Observations of internal wave generation in the seasonally ice-free Arctic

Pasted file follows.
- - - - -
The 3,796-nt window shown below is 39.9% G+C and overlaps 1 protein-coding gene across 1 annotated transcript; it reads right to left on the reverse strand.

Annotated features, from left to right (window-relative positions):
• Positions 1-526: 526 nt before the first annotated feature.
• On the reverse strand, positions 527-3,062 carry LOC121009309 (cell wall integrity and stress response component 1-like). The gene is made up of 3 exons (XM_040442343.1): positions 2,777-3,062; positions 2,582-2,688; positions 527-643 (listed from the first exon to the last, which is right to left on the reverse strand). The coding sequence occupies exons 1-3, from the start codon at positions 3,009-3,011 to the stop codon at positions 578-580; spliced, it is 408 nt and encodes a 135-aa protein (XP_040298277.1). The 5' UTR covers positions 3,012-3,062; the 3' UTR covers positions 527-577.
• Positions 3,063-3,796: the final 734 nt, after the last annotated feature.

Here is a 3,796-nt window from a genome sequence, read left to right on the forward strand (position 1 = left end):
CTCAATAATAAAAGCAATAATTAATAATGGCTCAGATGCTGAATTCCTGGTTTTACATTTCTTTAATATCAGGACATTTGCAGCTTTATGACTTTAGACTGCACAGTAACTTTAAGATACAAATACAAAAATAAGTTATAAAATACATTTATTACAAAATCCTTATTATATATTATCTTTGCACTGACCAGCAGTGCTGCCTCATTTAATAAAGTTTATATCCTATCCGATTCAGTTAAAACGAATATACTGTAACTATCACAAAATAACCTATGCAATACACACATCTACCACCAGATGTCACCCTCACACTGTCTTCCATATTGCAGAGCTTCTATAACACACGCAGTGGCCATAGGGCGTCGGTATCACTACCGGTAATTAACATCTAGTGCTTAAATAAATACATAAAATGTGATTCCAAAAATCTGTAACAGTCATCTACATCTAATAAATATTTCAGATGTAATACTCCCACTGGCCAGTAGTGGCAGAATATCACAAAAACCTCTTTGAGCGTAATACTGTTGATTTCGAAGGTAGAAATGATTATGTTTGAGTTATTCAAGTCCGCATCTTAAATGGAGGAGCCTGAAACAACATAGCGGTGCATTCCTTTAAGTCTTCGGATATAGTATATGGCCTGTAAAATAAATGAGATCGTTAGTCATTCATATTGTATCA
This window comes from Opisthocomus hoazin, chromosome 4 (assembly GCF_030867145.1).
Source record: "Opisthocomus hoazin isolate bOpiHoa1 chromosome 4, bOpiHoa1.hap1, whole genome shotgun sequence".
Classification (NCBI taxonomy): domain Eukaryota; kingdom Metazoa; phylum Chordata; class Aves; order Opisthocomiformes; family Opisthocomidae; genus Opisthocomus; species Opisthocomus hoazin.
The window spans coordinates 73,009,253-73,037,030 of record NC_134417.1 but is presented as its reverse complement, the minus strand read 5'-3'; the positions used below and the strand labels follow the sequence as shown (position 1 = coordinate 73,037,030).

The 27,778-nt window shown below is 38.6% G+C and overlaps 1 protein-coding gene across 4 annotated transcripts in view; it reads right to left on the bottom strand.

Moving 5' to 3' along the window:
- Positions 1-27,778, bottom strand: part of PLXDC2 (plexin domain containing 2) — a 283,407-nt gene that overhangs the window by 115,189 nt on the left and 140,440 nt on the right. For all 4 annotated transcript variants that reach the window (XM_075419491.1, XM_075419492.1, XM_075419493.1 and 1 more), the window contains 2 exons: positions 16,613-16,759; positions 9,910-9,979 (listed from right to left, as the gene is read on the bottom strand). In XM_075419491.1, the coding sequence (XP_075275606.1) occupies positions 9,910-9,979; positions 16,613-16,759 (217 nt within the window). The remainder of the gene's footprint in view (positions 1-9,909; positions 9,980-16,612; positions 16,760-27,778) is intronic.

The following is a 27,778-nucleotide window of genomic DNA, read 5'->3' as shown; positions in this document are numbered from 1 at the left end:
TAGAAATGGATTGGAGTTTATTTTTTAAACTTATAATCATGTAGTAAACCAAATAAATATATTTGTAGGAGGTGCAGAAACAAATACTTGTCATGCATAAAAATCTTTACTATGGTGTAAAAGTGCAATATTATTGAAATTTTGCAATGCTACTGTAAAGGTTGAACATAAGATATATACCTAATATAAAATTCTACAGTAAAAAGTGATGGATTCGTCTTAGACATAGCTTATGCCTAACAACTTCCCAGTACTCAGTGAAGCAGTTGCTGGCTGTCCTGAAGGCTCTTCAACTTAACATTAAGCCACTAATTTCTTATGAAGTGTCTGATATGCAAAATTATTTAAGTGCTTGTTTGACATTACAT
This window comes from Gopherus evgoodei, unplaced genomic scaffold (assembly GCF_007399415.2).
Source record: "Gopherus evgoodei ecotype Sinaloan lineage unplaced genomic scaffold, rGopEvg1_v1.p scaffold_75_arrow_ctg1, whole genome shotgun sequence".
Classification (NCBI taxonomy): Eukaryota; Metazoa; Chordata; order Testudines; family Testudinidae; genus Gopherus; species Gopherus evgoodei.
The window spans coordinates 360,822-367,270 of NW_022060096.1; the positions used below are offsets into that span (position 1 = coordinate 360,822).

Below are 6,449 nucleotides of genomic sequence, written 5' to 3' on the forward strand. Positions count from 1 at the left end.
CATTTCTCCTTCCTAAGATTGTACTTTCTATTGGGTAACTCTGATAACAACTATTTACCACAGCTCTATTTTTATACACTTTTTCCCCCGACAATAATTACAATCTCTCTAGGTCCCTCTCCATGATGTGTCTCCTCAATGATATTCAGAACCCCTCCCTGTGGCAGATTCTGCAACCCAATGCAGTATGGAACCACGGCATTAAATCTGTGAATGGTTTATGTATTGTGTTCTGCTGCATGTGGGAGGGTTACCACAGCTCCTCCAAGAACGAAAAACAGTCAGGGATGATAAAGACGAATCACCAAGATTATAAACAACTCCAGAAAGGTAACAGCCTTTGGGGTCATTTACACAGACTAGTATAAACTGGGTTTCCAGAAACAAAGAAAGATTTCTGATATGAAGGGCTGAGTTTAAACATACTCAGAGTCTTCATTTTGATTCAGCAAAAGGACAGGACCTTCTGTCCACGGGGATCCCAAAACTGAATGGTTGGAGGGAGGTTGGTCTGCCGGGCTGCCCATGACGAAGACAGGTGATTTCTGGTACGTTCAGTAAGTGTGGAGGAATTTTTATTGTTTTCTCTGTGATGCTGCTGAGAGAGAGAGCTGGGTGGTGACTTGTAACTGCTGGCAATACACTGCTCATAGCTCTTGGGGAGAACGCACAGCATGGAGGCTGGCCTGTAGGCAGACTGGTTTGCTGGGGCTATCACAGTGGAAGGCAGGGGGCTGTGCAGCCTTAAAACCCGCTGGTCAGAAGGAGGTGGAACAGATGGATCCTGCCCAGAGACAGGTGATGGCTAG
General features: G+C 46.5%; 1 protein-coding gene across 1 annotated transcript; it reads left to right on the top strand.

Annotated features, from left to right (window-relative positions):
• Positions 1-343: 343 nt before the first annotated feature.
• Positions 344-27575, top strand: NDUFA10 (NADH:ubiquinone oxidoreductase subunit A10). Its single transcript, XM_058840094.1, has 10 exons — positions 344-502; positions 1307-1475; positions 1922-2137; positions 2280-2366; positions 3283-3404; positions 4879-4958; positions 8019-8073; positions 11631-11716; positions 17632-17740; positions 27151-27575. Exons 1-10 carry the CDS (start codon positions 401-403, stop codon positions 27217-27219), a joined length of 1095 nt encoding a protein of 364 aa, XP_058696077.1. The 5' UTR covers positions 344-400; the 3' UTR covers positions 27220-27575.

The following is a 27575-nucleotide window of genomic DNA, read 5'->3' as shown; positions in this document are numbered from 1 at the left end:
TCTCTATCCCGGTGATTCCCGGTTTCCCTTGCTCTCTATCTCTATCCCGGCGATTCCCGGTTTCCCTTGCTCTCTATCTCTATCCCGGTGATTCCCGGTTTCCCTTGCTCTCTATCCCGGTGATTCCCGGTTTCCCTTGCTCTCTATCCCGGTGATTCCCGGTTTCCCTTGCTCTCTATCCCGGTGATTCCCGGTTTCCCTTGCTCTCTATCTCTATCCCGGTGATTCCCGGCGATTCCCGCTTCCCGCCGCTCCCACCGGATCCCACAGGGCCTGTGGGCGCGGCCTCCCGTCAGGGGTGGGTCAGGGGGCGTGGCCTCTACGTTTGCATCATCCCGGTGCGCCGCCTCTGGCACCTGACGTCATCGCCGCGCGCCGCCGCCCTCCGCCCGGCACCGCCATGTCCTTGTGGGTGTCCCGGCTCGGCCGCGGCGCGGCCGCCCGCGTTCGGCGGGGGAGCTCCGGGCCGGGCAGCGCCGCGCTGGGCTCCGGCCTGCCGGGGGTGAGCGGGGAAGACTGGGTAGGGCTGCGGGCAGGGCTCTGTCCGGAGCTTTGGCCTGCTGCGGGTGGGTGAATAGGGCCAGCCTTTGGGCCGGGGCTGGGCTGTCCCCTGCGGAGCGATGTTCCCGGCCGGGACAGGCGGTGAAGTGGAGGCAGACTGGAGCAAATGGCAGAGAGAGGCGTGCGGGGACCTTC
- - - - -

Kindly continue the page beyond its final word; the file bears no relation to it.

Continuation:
[1] The Arctic is generally considered a low energy ocean. Using mooring data from the northern Chukchi Sea, we confirm that this is mainly because of sea-ice impeding input of wind energy into the ocean. When sea-ice is present, even strong storms do not induce significant oceanic response. However, during ice-free seasons, local storms drive strong inertial currents (>20 cm/s) that propagate throughout the water column and significantly deepen the surface mixed layer. The large vertical shear associated with summer inertial motions suggests a dominant role for localized and seasonal vertical mixing in Arctic Ocean dynamics. Our results imply that recent extensive summer sea-ice retreat will lead to significantly increased internal wave generation especially over the shelves and also possibly over deep waters. This internal wave activity will likely dramatically increase upper-layer mixing in large areas of the previously quiescent Arctic, with important ramifications for ecosystems and ocean dynamics. Citation: Rainville, L., and R. A. Woodgate (2009), Observations of internal wave generation in the seasonally icefree Arctic, Geophys. Res. Lett., 36, L23604, doi:10.1029/ 2009GL041291.


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